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About Katahdin SheepAbout Katahdin Sheep

The development of the breed began in the late 1950’s with the importation of a small number of haired sheep from the Caribbean by Michael Piel of Maine. The Piel Farm had several thousand sheep at the time and Piel felt that “progress in selection for traits important to the production of meat would be greatly enhanced by the elimination of wool as a major factor for selection.” His goal was to combine the hair coat, prolificacy, and hardiness of the Virgin Island sheep with the meat conformation and rate of growth of wool breeds. He began to experiment with crosses between the hair sheep and various British breeds, especially Suffolk. After almost 20 years of crossing the resulting hybrids “in every conceivable combination” and selecting the individuals with the desired combination of traits, Piel eventually collected a flock of ewes he called KATAHDINS, named after Mt. Katahdin in Maine. During the mid 1970’s the Wiltshire Horn, a shedding breed from England, was incorporated into the flock to add size and improve carcass quality.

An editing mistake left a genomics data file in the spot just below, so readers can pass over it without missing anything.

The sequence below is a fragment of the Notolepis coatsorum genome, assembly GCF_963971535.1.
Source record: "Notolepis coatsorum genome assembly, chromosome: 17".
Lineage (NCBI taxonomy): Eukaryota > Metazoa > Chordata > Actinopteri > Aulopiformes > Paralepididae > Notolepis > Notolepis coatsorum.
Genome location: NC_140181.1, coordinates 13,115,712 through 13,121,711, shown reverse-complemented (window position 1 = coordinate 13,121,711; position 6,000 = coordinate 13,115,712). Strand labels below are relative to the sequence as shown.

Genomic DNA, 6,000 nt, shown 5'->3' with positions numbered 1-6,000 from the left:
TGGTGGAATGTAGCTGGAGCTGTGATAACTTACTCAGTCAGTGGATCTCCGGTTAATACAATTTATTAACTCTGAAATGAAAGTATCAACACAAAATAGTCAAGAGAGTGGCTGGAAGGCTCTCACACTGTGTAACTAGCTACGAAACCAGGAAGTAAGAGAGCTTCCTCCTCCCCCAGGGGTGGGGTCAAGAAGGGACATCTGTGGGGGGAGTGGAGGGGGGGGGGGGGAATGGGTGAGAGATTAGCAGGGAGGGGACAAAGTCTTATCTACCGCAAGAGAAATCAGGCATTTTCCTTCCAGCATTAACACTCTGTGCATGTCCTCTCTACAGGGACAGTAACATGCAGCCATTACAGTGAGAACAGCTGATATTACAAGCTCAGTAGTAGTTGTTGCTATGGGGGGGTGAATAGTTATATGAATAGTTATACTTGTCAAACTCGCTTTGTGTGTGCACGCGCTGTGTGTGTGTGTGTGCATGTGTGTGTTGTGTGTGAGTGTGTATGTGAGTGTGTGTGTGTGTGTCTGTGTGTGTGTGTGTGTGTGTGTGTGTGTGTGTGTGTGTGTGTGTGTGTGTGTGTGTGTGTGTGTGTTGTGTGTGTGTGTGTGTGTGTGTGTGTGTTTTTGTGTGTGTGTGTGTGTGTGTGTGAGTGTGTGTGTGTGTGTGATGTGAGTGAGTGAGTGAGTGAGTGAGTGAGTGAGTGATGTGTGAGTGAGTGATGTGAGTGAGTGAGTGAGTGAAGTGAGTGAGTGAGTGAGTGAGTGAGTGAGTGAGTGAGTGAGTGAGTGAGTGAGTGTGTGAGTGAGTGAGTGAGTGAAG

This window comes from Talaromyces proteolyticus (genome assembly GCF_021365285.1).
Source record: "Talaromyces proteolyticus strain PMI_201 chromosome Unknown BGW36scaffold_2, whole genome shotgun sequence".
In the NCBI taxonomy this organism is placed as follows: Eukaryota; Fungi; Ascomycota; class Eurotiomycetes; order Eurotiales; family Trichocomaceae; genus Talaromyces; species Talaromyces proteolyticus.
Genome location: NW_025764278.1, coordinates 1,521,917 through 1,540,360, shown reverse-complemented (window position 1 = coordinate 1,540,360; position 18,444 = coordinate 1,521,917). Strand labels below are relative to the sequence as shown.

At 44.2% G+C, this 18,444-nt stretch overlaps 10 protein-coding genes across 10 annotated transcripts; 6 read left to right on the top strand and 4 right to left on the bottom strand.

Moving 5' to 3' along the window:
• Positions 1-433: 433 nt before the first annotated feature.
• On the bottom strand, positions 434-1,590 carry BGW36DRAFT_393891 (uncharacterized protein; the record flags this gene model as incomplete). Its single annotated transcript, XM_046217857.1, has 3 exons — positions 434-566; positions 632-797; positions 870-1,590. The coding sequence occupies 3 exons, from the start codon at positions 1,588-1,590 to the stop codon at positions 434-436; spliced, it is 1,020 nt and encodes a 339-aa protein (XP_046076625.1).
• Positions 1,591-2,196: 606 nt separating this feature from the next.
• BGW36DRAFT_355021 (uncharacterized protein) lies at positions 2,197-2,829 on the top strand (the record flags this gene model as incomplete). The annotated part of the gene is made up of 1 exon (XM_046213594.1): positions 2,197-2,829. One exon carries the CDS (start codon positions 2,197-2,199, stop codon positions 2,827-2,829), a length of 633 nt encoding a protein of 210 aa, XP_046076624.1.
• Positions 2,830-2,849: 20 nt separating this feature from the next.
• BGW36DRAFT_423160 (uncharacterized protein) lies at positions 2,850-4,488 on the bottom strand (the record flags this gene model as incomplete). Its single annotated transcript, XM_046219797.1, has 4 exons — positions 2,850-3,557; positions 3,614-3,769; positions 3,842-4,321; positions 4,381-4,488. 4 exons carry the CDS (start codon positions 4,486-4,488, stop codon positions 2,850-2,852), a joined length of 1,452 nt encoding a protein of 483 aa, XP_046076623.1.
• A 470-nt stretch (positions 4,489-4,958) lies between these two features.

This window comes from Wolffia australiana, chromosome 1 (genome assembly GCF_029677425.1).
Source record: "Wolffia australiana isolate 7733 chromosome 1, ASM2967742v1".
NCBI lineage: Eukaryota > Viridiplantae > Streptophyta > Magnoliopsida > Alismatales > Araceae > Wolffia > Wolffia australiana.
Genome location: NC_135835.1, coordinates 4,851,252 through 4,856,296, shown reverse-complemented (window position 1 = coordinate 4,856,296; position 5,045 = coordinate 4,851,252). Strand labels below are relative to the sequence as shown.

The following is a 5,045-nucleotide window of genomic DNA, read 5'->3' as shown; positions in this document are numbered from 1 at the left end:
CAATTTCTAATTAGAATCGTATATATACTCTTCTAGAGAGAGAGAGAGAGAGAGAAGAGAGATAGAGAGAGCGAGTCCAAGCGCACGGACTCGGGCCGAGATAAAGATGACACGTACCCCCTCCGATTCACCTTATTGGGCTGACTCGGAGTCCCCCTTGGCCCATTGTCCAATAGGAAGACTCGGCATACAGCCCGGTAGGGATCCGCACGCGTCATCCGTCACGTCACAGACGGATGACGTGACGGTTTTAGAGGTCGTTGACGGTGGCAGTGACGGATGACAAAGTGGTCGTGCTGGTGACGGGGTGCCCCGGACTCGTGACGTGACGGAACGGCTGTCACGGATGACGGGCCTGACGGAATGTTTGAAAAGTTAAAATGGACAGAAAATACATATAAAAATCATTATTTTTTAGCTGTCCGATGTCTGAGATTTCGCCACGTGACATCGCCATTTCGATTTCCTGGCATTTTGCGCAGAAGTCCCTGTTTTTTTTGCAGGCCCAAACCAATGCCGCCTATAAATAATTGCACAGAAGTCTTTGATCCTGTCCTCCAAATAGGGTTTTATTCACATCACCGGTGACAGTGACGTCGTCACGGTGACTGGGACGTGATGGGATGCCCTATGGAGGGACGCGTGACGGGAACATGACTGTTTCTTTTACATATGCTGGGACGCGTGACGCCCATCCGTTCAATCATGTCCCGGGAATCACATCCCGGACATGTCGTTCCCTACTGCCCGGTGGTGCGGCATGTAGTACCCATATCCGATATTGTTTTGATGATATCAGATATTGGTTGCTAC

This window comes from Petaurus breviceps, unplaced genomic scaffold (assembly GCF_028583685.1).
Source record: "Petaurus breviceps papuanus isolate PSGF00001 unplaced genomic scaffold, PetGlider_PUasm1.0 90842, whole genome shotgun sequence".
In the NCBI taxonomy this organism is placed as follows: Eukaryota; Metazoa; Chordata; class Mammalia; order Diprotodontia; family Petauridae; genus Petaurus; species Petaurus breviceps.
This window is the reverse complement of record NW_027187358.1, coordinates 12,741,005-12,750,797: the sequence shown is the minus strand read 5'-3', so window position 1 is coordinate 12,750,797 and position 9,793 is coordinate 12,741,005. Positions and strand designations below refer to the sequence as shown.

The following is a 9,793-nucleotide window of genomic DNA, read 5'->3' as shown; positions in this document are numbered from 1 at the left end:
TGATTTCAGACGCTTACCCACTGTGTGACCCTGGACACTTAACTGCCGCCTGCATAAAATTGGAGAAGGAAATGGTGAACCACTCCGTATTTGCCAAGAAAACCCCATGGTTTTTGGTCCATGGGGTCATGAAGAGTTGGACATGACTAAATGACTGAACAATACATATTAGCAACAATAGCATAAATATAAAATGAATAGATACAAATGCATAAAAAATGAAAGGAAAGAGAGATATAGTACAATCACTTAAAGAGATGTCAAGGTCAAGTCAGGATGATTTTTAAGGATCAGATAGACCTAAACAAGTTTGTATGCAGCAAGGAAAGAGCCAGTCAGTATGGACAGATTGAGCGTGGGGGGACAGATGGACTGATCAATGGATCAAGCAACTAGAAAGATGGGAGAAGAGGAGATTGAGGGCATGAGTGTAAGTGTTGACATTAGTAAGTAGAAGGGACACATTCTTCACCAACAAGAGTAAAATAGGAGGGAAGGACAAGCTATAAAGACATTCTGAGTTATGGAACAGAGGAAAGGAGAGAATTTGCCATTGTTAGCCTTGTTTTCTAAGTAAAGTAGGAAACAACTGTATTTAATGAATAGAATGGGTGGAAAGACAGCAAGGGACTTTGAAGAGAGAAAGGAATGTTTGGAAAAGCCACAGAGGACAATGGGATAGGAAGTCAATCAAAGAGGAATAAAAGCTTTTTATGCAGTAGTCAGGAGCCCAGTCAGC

From this original flock, new breeders have been able to expand the number of Katahdin sheep in North America and many other countries, and select carefully for hair coat, carcass quality, and reproductive efficiency. In 1986, a breeders organization, Katahdin Hair Sheep International (KHSI) was formed. Its purposes are t   * Register individual Katahdins and record performance  * Assist in promotion and marketing  * Encourage research and development related to the breed.   All Katahdins eligible for registration are inspected after one year of age to insure conformity with the standard of type. Breeders are required to be KHSI members to register sheep or request flock inspection. (Note: Lambs from 100% registered parents born after 1/1/98 no longer require inspection).

There are provisions for producers to follow an upgrading program to develop a purebred Katahdin flock by recording each cross with KHSI.

Katahdin sheep display many desirable economic traits. In order to scientifically document and test these traits, Katahdin breeders have been involved in several experimental trials.

Studies of internal parasite tolerance in Arkansas indicate that Katahdin sheep possess a significantly higher degree of parasite resistance than wool sheep that they were compared to. Heat tolerance trials demonstrated a similar relationship. Other traits being studied at research institutions include out-of-season breeding, prolificacy and fertility factors, carcass quality and meat flavor, and growth performance.

Source: Katahdin Hair Sheep International

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